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In 1908, Black physicians, dentists and pharmacists met and organized the Oklahoma Colored Medical, Dental and Pharmaceutical Association.
Founded in 1908, they assembled to improve health services for Black Oklahomans in a segregated society. Much like other states, Black people were denied access to quality healthcare for nothing other than their melanin.
Back then we came together to help one another, and today is no different.
Though Oklahoma’s and American segregation ended long ago, established unequal practices and systems remain. This is painfully obvious in the healthcare industry’s approach to maternal women of color.
According to the U.S. Centers for Disease Control and Prevention (CDC), Black women experience pregnancy-related deaths at 3-4 times the rate of White women. In Oklahoma, that rate is even higher. In Oklahoma, Black women account for 10% of the births statewide but make up over 22% of all maternal deaths, according to the Oklahoma State Department of Health.
Over one hundred years after Black health care leaders came together to achieve better outcomes in the state, Oklahoma’s Black maternal mortality remains above the national average. It’s unclear why “pro-life” lawmakers and advocates ignore this issue.
In 1908, Black physicians, dentists and pharmacists met and organized the Oklahoma Colored Medical, Dental and Pharmaceutical Assoc., working against overwhelming odds to improve health services for Black Oklahomans in a segregated society. #BlackHistoryMonth (Photo 1919, OKC) pic.twitter.com/096iyv1Naq
— Oklahoma Hosp Assn (@ohaconnect) February 4, 2022
A 2021 Blue Cross Blue Shield Association report looked at severe maternal morbidity in 2020. It found majority Black communities had a 63% higher rate of maternal morbidities than women in White-majority communities. And women in majority Hispanic communities had a 33% higher rate. The rate of severe maternal morbidity increased by 9% for all women between 2018 and 2020. But Hispanic women saw the biggest increase of 19%.
According to Public News Service, it’s even worse in the Big Apple. Their Black residents of NYC are eight to 12 times more likely than White residents to die from pregnancy complications.
It’s because of outrageous statistics like this that many Black women opt to give birth by a Doula. This alternative practice has become so common that organizations such as the National Black Doula Association exist with a national directory.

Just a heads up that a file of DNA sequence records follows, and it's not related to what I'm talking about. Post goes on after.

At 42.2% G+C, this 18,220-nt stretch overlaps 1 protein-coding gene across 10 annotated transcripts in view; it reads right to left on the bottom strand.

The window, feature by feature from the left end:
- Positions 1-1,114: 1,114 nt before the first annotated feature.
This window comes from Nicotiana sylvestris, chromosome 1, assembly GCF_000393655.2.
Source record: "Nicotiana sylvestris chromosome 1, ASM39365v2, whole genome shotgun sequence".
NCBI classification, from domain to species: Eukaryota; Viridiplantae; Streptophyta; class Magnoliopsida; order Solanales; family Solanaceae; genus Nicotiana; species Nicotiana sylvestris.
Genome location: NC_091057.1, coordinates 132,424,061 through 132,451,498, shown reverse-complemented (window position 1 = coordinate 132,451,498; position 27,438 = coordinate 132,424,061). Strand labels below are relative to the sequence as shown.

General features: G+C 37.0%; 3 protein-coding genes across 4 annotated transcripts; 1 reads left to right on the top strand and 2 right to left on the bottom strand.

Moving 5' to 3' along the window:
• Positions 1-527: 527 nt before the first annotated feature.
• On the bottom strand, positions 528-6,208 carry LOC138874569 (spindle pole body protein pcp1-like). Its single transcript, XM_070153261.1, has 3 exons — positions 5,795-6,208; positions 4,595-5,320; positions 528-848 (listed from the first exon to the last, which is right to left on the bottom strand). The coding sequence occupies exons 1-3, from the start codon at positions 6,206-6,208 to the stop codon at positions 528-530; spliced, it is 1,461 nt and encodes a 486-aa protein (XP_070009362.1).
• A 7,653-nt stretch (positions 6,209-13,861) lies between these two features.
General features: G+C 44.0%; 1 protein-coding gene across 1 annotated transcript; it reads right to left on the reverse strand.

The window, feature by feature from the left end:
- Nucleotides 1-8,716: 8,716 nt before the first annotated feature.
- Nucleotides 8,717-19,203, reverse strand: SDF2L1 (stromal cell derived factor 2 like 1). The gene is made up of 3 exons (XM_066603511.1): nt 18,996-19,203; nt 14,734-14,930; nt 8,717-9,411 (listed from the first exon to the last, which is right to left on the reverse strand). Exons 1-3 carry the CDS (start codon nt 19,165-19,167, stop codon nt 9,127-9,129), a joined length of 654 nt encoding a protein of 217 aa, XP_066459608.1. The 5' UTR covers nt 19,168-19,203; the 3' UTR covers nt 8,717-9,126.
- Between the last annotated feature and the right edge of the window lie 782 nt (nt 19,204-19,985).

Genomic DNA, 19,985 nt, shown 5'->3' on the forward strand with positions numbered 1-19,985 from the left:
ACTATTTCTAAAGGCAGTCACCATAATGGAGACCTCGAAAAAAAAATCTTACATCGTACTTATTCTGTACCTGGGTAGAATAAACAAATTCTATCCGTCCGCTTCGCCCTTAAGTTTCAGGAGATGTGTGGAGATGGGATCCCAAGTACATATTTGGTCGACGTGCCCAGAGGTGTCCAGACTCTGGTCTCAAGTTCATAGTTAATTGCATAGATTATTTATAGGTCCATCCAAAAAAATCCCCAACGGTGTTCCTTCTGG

New York City Public Advocate Jumaane Williams wants Congress to pass the national Black Maternal Health “Momnibus” Act of 2021, which would direct agencies to address and improve maternal-health issues. “We’ve got to get it done this year, with – and for – Black and Brown women, in honor of those we have lost,” Williams said. “Birth equity is a social justice issue.”
Though the problem persists for over a century, now our government states they would like to lend a helping hand.
Giving birth shouldn’t be a death sentence.
Sharon Rose is the founder of Christopher Rose Community Empowerment Campaign. Rose said a higher number of pregnant people her group works within Brooklyn aren’t giving birth naturally, which puts their health at risk.
“Normally they would spend time in the clinic,” she said. “Now, we’re seeing that they’re being rushed through, and more C-sections have been opted for – not by the clients, not by the participants, but by the physician, to be able to hurry up the birth so that it doesn’t flood the system.”
Black Mamas Matter Alliance is a Black women-led cross-sectoral alliance. They “center Black mamas to advocate, drive research, build power, and shift culture for Black maternal health, rights, and justice.”
Black maternal health is also a key component of the “dead” Build Back Better Act, which would have expanded access to maternal care for those who need it most.